Under 21st century neoliberalism, Niemöller’s First They Came… needs to be mentally expanded to include other identity categories including – among others – people of colour, the poor, LGBTQIA+ folk, migrants, and disabled people. An attack on the rights of one marginalised group is an attack on the rights of all marginalised people. It is only by building resistance across intersectional borders that we can unpick the systems that oppress us, piece by piece.
I grew up playing football at home with my brothers. I didn’t have the option of getting proper training due to the lack of usage of football teams for girls in those days. In addition to that, there are stigmas surrounding girls and women playing football.
This image is from an ongoing project about women’s football in Egypt. In solidarity, these young women are supporting one another and fighting the deeply rooted stigma that football is a male sport.
It’s easier to conform
To follow the lines
The designated paths
The assigned roles
It’s hard though
Everyday life is burdensome
A radical act of care
A gentle touch
A kind gesture
These things are hard
Some ideas are timeless, but our understanding of them isn’t
So if you’ll move into this world,
The weight is heavy sometimes
And we’re not all warriors
But we’re all capable of this
A gentle act of presence
A gentle act of solidarity.
I made this photograph in Tarlac, in the Philippines, in 2018. I was there working on a project about the DIY punk scene in the country, during the time of President Duterte’s regime. I was interested in seeing if this marginalised group had become targets in his ’war on drugs’. This photo was taken in a member of the scene’s backyard, where he and his family had hosted a small but powerful gig, which drew kids from across the country, many hitchhiking to get there. The gig was organised to raise money for Wendy, a girl who had been part of the scene and had become mentally ill and stopped speaking. No one knew why.
Globally, punks are often viewed with hostility by mainstream society, but the reality is very different. The group I spent time with in the Philippines are some of the most hospitable, caring people I’ve met – they spend their time making sure even the poorest members of their communities don’t go hungry, through initiatives like Food Not Bombs. They are proof that even though you have very little, you can still give a lot.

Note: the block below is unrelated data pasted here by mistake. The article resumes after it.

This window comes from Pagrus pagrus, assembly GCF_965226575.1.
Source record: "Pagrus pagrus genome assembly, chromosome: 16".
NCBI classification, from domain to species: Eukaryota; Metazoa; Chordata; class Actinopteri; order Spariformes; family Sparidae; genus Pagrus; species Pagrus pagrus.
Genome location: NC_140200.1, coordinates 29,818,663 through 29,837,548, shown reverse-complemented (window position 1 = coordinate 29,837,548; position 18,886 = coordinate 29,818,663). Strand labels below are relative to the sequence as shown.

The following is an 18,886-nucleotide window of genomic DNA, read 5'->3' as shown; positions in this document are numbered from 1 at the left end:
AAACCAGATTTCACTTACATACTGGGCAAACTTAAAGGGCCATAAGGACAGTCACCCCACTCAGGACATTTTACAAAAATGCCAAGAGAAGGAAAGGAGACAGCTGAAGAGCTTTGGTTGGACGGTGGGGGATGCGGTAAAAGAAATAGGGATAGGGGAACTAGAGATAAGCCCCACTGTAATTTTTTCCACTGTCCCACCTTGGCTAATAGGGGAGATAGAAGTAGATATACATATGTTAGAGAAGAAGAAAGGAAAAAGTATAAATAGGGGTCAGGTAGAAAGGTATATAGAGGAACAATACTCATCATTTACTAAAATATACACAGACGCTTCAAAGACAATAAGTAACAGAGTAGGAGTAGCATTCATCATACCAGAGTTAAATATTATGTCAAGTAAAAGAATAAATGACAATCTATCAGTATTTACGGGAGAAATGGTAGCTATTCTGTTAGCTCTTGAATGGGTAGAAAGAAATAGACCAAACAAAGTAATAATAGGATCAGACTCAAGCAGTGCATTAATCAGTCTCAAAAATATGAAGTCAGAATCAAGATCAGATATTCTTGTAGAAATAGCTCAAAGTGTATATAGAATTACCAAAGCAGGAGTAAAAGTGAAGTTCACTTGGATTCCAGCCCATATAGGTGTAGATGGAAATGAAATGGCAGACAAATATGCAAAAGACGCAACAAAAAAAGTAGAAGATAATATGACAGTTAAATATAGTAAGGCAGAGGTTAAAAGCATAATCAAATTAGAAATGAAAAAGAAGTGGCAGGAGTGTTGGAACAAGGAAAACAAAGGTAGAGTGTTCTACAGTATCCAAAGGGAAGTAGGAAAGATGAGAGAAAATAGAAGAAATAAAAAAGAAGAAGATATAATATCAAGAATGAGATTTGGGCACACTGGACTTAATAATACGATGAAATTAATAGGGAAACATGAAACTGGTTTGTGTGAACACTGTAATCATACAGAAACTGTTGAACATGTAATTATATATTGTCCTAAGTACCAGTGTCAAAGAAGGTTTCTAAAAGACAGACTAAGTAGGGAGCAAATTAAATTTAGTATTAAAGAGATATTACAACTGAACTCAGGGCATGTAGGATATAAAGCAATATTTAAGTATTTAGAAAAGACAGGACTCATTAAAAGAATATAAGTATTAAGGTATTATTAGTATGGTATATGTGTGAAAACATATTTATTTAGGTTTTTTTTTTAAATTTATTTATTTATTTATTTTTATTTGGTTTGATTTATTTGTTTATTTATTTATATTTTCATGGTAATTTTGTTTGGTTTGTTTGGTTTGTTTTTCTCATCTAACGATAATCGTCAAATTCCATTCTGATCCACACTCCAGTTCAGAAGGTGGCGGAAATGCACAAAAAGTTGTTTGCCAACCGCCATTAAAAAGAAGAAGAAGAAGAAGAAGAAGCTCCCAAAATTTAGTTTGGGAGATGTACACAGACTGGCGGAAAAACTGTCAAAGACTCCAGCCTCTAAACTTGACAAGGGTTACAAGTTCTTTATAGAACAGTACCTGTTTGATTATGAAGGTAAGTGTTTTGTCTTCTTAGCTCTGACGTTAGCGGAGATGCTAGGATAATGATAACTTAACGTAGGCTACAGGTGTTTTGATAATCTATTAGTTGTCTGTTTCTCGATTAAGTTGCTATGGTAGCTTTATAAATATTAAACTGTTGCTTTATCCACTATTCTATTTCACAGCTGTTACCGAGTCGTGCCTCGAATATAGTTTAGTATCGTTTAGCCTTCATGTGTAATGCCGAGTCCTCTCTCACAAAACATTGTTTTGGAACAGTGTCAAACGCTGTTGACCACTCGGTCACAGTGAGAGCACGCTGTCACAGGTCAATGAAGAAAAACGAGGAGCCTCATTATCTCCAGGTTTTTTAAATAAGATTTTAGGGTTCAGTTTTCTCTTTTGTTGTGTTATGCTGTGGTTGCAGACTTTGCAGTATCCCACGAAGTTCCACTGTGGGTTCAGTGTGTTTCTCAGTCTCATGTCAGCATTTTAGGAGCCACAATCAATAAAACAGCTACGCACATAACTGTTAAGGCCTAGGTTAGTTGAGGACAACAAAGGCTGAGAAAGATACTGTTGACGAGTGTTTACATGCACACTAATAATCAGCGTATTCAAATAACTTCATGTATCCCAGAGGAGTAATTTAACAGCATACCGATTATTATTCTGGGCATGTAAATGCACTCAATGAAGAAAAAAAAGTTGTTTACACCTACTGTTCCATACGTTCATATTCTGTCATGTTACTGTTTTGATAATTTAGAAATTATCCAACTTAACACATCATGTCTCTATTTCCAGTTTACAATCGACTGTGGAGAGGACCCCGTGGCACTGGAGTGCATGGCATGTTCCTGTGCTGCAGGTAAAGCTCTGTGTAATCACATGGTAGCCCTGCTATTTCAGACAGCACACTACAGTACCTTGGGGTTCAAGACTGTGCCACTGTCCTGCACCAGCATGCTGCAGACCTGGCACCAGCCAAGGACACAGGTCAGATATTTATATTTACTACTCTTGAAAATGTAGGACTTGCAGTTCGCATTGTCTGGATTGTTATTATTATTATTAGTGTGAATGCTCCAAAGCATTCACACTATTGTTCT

On 28 October 2011, legal action charities Reprieve and Pakistan’s Foundation for Fundamental Rights (FFR) hosted the Waziristan Grand Jirga (council) in Islamabad in order to open a worldwide dialogue on the CIA’s use of drones in Pakistan. Tribal elders and victims’ families from North Waziristan participated. Residents of Waziristan and the FATA regions of Pakistan strongly disputed the CIA’s claim that no ‘non-militant’ had been killed in drone strikes, noting that fatalities included women and kids. The Jirga insisted on a new transparency so that the world may make an informed judgment on the efficacy of the war waged on sovereign territory by the intelligence service of a foreign nation.
Waziri-based photojournalist Noor Behram brought pieces of Hellfire missiles collected by groups of the victims of alleged drone strikes to the Jirga. We were there to document the events and to listen to the stories from the families of the victims. The images of the missile fragments were used as evidence.
On 29 August 2021 – 10 years later – a drone strike in Kabul, Afghanistan, killed an aid worker and nine members of his family, including seven children. It is clear from this event that by eliminating soldiers from the ground in Afghanistan there will be a resurgence in remote, non-judicial killings in which many innocent people will be killed. The US military called this a “tragic mistake”, and that those killed were unlikely to be members of the area Islamic State affiliate. They’ve been now considering reparations.